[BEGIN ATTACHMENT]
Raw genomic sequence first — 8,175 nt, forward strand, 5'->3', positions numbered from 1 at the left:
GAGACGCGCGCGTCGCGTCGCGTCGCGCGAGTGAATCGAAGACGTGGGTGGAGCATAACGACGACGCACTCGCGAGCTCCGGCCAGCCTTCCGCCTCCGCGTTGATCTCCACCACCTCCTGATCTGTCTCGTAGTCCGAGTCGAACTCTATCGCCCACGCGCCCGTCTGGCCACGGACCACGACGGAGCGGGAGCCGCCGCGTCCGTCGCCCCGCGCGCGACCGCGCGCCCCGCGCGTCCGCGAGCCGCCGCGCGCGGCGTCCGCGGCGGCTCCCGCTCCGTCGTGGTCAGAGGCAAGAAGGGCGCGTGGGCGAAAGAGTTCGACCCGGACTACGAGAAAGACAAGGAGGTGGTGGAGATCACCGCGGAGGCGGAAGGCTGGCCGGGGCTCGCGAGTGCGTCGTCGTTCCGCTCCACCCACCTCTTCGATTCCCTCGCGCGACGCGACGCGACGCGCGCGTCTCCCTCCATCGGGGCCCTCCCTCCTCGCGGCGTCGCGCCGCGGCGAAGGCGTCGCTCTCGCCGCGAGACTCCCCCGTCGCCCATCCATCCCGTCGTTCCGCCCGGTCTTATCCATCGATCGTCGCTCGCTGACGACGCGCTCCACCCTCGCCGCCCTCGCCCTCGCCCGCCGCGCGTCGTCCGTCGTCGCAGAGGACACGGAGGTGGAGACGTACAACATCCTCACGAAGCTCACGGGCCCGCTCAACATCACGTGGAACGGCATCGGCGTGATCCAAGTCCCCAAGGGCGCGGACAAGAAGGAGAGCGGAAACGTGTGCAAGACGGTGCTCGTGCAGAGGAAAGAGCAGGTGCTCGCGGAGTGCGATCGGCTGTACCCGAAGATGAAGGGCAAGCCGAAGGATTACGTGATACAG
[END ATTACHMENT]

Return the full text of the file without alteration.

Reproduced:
Raw genomic sequence first — 8,175 nt, forward strand, 5'->3', positions numbered from 1 at the left:
GAGACGCGCGCGTCGCGTCGCGTCGCGCGAGTGAATCGAAGACGTGGGTGGAGCATAACGACGACGCACTCGCGAGCTCCGGCCAGCCTTCCGCCTCCGCGTTGATCTCCACCACCTCCTGATCTGTCTCGTAGTCCGAGTCGAACTCTATCGCCCACGCGCCCGTCTGGCCACGGACCACGACGGAGCGGGAGCCGCCGCGTCCGTCGCCCCGCGCGCGACCGCGCGCCCCGCGCGTCCGCGAGCCGCCGCGCGCGGCGTCCGCGGCGGCTCCCGCTCCGTCGTGGTCAGAGGCAAGAAGGGCGCGTGGGCGAAAGAGTTCGACCCGGACTACGAGAAAGACAAGGAGGTGGTGGAGATCACCGCGGAGGCGGAAGGCTGGCCGGGGCTCGCGAGTGCGTCGTCGTTCCGCTCCACCCACCTCTTCGATTCCCTCGCGCGACGCGACGCGACGCGCGCGTCTCCCTCCATCGGGGCCCTCCCTCCTCGCGGCGTCGCGCCGCGGCGAAGGCGTCGCTCTCGCCGCGAGACTCCCCCGTCGCCCATCCATCCCGTCGTTCCGCCCGGTCTTATCCATCGATCGTCGCTCGCTGACGACGCGCTCCACCCTCGCCGCCCTCGCCCTCGCCCGCCGCGCGTCGTCCGTCGTCGCAGAGGACACGGAGGTGGAGACGTACAACATCCTCACGAAGCTCACGGGCCCGCTCAACATCACGTGGAACGGCATCGGCGTGATCCAAGTCCCCAAGGGCGCGGACAAGAAGGAGAGCGGAAACGTGTGCAAGACGGTGCTCGTGCAGAGGAAAGAGCAGGTGCTCGCGGAGTGCGATCGGCTGTACCCGAAGATGAAGGGCAAGCCGAAGGATTACGTGATACAG